Republican lawmakers and conservative activists, some of whom claimed without evidence that the leak came from a liberal court clerk who tried to pressure judges not to throw out Roe, complained that the culprit was not identified.

«The leaker must be brought to justice!» Republican Senator Ted Cruz tweeted.

The inconclusive findings also led some liberals to redouble their speculation that the leak likely came from the court’s conservative wing out of concern that most were uninsured before the official ruling was issued.

«I still think the best guess is that a Conservative judge or clerk leaked the draft opinion to prevent someone in the Conservative majority from changing their tentative vote.» tweeted Jessica Levinson, a professor at Loyola Law School in Los Angeles.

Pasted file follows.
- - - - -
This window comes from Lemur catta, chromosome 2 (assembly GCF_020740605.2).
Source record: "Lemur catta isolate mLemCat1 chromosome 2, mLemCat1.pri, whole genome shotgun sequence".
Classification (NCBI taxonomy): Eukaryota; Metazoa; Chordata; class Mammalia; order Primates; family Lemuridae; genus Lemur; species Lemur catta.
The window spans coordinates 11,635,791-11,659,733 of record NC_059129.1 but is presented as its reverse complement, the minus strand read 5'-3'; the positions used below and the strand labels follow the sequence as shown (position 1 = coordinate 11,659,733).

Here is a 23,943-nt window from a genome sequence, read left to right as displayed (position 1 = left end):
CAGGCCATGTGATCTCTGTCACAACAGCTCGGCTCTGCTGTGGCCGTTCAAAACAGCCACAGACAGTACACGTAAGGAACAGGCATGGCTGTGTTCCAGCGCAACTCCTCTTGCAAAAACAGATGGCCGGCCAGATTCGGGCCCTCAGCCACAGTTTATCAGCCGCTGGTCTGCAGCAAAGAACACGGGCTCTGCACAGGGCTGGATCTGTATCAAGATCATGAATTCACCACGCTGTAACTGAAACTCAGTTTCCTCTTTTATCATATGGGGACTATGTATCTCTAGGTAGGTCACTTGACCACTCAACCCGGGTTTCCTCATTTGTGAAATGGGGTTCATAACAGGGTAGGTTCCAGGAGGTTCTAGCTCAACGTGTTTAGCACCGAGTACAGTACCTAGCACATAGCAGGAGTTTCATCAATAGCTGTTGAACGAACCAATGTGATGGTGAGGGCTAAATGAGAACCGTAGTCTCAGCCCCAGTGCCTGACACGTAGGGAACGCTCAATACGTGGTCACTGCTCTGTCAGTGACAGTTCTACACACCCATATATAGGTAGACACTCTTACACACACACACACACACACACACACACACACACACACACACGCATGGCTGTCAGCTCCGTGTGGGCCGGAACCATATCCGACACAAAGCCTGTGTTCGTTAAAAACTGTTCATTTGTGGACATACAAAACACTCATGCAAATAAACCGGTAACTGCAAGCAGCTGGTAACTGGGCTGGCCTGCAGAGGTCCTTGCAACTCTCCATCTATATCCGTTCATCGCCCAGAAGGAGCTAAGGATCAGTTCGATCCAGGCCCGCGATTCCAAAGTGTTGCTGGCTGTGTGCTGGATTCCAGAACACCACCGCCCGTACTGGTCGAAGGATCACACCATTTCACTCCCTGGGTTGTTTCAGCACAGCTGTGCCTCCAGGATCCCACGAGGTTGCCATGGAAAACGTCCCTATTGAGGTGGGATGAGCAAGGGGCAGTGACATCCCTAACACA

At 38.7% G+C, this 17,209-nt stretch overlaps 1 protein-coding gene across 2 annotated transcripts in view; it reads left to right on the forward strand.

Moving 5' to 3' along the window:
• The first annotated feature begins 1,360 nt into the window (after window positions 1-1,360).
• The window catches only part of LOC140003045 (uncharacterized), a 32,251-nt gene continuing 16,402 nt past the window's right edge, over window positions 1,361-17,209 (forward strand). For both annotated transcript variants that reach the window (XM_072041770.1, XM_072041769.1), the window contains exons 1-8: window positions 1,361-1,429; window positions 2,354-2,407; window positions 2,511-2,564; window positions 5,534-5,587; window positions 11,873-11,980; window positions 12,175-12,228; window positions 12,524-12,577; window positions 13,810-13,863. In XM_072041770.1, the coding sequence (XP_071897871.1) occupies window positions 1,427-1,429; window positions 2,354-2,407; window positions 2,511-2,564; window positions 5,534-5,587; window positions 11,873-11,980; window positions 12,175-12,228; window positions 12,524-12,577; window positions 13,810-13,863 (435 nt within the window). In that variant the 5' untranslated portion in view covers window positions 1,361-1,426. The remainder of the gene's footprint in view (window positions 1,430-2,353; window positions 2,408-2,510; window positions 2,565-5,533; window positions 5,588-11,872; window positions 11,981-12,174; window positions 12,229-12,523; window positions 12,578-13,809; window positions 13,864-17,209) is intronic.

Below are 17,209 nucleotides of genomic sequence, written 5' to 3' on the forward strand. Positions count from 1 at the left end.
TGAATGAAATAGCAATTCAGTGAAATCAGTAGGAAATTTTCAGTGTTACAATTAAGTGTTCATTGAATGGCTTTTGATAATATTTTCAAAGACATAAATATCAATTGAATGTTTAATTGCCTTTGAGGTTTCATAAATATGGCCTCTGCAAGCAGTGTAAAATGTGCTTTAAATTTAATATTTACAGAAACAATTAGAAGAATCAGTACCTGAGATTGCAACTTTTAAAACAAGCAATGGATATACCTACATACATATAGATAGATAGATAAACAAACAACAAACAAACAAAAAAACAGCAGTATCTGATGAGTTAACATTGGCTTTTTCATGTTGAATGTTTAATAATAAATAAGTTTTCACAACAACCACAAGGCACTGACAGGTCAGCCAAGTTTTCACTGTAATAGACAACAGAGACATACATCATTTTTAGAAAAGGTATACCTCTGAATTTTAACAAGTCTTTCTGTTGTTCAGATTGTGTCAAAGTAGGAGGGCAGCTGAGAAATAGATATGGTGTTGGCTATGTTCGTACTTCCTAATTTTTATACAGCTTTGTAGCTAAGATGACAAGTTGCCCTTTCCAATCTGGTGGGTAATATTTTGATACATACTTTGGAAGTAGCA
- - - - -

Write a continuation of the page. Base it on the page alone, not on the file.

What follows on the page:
The Politico report sparked abortion rights protests, prompting the court to erect a security fence around the building. In the months that followed, there were protests at the homes of some judges, and a man was charged with attempted murder after he was arrested near the home of conservative judge Brett Kavanaugh while he was in possession of a gun.

In June, the court struck out Roe in a 5-4 vote, but there was no official update on the status of the leak investigation until Thursday.

The leak, in addition to the backlash to the abortion ruling, has led to increased scrutiny over the inner workings of the court. Liberal justices have suggested that the court risks undermining its legitimacy by abruptly unraveling decades of precedent.